2. Toronto Maple Leafs: The Kids Are Alright, Year 2. Auston Matthews, Mitch Marner, William Nylander and Connor Brown all burst on the scene last year and there is more in the pipeline. If the blue line can be passable and G Frederik Andersen plays well, Toronto could advance to the second round and beyond.

3. Boston Bruins: David Pastrnak and Brad Marchand carry the offense in the Hub, but David Krejci and Patrice Bergeron need to provide support. D Charlie McAvoy will contend for the Calder Trophy, while Zdeno Chara is on the tail end of what should be a Hall of Fame career and Torrey Krug provides the production from the blueline. Tuukka Rask is a top goaltender, but the team needs a competent backup to rest him periodically.

4. Ottawa Senators: The stars aligned for Ottawa last year, riding the emotional lift from G Craig Anderson’s return and sublime play by D Erik Karlsson to finish one goal shy of the Stanley Cup Finals. The Senators don’t play an exciting style but Mike Hoffman, Mark Stone and Kyle Turris provide sufficient offense. Karlsson will miss Marc Methot on the back line, while everyone else other than Dion Phaneuf is nondescript. Maybe uber-prospect Thomas Chabot comes up sooner rather than later.

5. Florida Panthers: Last year, I foolishly predicted Florida to win the East. A combination of poor management and play on the ice resulted in a horrible season. The former seems to now have been ironed out, while the latter remains to be seen. A healthy Aleksander Barkov and Jonathan Huberdeau help, along with the return of LW Evgeny Dadonov after five years in the KHL. Aaron Ekblad looks to regain his status as a top defenseman alongside Keith Yandle.

6. Montreal Canadiens: Montreal helped their offense by trading for Jonathan Drouin, but it cost them Mikhail Sergachev and it’s partially offset by losing Alexander Radulov to the Stars. The loss of P.K. Subban will eventually be felt, but Shea Weber is still pretty darn good. Carey Price remains an elite goalie but the team around him, especially on defense, doesn’t help him much.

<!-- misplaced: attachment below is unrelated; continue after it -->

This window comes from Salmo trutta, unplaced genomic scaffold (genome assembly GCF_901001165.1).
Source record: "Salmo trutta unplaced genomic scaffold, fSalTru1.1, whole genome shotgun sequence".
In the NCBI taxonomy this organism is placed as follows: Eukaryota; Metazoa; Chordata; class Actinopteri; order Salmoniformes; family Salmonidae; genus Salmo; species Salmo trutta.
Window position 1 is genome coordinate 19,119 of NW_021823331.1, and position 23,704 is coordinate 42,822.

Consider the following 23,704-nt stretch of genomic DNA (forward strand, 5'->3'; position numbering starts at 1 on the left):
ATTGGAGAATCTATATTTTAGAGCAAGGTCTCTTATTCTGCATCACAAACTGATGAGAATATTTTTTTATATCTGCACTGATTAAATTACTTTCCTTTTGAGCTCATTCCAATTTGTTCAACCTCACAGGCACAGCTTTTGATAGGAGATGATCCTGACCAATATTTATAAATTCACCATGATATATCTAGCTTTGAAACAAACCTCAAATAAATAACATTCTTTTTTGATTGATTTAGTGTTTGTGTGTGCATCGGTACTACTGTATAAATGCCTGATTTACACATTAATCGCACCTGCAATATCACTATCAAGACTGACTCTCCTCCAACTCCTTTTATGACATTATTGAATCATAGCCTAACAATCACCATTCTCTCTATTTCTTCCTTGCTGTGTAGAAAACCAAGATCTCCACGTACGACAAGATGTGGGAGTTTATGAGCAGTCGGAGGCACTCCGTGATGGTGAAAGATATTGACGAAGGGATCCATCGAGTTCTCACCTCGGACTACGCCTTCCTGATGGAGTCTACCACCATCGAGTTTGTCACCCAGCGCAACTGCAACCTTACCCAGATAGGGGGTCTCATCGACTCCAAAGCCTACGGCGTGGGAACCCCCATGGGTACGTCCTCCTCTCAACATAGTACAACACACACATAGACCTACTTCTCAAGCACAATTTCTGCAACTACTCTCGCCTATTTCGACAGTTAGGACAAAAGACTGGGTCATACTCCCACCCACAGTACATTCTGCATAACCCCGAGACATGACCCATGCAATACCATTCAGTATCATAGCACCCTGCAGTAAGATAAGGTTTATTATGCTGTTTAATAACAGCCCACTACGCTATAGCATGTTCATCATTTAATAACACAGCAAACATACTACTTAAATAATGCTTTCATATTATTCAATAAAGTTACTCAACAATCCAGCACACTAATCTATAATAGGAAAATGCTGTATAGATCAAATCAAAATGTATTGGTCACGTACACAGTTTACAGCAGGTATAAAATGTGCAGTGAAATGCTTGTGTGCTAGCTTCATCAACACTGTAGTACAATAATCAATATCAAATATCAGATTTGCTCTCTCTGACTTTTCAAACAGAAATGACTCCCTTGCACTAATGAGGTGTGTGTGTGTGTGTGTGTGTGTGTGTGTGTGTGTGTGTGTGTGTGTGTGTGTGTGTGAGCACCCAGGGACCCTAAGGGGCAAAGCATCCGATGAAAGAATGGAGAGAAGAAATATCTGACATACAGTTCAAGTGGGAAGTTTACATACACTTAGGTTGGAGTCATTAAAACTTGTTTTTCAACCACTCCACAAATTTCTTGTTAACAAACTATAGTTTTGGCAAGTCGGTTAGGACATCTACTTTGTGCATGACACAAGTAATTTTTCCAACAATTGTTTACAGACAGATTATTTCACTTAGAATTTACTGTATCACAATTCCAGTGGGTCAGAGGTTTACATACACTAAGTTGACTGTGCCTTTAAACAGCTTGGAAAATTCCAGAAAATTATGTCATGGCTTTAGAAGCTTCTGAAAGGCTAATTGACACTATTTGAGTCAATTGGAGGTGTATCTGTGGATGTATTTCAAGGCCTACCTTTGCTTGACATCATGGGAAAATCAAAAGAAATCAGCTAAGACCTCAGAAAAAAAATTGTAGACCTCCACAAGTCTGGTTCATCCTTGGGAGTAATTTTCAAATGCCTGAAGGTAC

7. Buffalo Sabres: Jack Eichel, Jack Eichel, Jack Eichel and new coach Phil Housley. Combined, they bring hope to upstate New York. In the final year of the six-year, $31.5 million deal he signed with the Jets, Evander Kane is playing for a new deal after scoring 28 goals last season. Ryan O’Reilly gives the Sabres a solid 1-2 combination down the middle, while Sam Reinhart looks to build off his slight step forward last year. Rasmus Ristoliainen is the team’s best defenseman, though he is prone to defensive lapses. Robin Lehner has yet to show he can be a true No.1 goalie – if he struggles again this season, the team could move on.

8. Detroit Red Wings: That 24-year streak of making the playoffs is long past. A team in rebound, Detroit could finish last in the NHL as they transition from vets to kids. Henrik Zetterberg is on the tail end of his career, so who is the future face of the franchise? Dylan Larkin was expected to be, but he fell off a cliff last year. Maybe Anthony Martha is the one. Detroits’ blue line and goaltending are sub-optimal.

For more in-depth information on NHL rosters and players, check out Hockey Abstract 2017. Rob Vollman has been on the cutting edge of advanced stats for years, and his player usage charts have become invaluable to measuring performance on a host of metrics. Hockey Abstract has been a must read since Vollman’s first edition and reveal additional information with each read.